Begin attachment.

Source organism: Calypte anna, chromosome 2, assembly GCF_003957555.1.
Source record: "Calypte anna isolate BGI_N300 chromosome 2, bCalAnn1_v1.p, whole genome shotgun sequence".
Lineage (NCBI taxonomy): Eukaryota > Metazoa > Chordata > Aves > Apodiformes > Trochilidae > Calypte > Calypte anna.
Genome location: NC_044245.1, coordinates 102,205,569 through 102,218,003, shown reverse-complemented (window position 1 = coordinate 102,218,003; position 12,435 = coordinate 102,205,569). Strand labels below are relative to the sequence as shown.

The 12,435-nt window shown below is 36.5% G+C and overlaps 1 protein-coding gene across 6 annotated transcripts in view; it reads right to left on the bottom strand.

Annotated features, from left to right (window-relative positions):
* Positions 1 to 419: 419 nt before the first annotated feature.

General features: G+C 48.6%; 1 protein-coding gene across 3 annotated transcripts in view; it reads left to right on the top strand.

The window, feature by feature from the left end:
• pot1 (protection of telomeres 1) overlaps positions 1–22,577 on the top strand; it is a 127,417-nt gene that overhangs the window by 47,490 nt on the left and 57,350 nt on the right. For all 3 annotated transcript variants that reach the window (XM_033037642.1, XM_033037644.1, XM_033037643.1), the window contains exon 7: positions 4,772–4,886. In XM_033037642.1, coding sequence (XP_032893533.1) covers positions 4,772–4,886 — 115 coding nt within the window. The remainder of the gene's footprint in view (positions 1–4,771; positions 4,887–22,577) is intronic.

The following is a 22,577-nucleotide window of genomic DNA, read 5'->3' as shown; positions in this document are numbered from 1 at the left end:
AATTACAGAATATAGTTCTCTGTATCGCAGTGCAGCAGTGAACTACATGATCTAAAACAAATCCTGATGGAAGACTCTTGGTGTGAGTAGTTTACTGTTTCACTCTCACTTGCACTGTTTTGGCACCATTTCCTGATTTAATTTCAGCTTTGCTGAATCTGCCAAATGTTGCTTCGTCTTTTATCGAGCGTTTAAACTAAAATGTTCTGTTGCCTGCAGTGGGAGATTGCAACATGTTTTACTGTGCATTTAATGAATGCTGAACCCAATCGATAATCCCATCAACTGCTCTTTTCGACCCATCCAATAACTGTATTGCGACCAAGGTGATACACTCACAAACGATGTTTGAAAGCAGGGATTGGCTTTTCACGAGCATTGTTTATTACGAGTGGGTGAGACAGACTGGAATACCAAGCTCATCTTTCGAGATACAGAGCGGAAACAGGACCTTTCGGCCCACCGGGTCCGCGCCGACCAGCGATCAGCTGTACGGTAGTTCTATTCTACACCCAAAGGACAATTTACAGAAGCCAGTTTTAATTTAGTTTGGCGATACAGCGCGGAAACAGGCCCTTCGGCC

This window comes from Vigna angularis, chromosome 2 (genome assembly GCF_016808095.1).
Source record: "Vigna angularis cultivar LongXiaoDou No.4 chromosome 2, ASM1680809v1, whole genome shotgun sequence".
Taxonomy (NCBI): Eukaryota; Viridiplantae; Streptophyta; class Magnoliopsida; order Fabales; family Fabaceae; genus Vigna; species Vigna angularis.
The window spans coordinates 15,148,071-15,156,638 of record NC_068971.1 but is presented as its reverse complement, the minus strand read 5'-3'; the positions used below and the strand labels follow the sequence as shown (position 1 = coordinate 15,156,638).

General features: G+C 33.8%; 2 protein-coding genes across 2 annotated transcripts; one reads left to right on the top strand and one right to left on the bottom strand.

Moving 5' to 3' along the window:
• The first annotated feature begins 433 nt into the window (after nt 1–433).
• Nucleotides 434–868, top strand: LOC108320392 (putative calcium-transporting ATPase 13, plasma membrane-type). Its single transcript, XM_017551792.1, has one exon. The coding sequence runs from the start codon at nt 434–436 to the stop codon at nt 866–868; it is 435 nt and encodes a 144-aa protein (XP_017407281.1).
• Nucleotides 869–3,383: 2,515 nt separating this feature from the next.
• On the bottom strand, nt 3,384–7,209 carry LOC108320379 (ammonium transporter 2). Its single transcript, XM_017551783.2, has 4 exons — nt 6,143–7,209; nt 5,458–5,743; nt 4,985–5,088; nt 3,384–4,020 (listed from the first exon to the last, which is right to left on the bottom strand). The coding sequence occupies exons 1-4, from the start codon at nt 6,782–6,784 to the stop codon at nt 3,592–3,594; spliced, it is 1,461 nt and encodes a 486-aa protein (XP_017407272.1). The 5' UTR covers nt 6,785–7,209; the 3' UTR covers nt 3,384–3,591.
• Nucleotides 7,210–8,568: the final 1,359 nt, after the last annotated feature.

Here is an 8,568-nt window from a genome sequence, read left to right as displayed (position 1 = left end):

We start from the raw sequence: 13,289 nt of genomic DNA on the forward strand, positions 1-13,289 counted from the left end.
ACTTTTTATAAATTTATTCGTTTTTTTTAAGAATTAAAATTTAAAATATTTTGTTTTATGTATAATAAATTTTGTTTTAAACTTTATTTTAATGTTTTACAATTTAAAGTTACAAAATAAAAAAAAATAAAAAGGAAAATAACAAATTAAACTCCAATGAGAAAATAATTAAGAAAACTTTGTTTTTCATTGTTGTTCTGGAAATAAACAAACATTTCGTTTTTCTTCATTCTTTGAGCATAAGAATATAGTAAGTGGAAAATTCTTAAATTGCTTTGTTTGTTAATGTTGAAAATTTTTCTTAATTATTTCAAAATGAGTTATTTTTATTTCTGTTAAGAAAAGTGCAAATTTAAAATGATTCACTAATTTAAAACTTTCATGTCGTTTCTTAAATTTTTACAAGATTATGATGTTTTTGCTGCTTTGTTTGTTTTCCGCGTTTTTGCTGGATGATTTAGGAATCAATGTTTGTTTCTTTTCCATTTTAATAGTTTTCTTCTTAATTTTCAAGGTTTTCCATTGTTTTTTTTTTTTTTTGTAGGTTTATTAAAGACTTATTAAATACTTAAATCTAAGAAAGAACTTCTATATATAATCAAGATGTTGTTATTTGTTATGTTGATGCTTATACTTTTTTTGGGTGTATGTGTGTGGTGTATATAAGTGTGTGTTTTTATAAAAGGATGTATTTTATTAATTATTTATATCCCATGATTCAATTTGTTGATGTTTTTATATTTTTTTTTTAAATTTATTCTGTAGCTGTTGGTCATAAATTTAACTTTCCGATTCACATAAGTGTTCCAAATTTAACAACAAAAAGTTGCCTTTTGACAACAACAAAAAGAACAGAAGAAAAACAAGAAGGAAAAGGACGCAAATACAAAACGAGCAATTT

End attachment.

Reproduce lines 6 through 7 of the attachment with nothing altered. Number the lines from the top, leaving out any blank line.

Annotated features, from left to right (window-relative positions):
* Positions 1 to 419: 419 nt before the first annotated feature.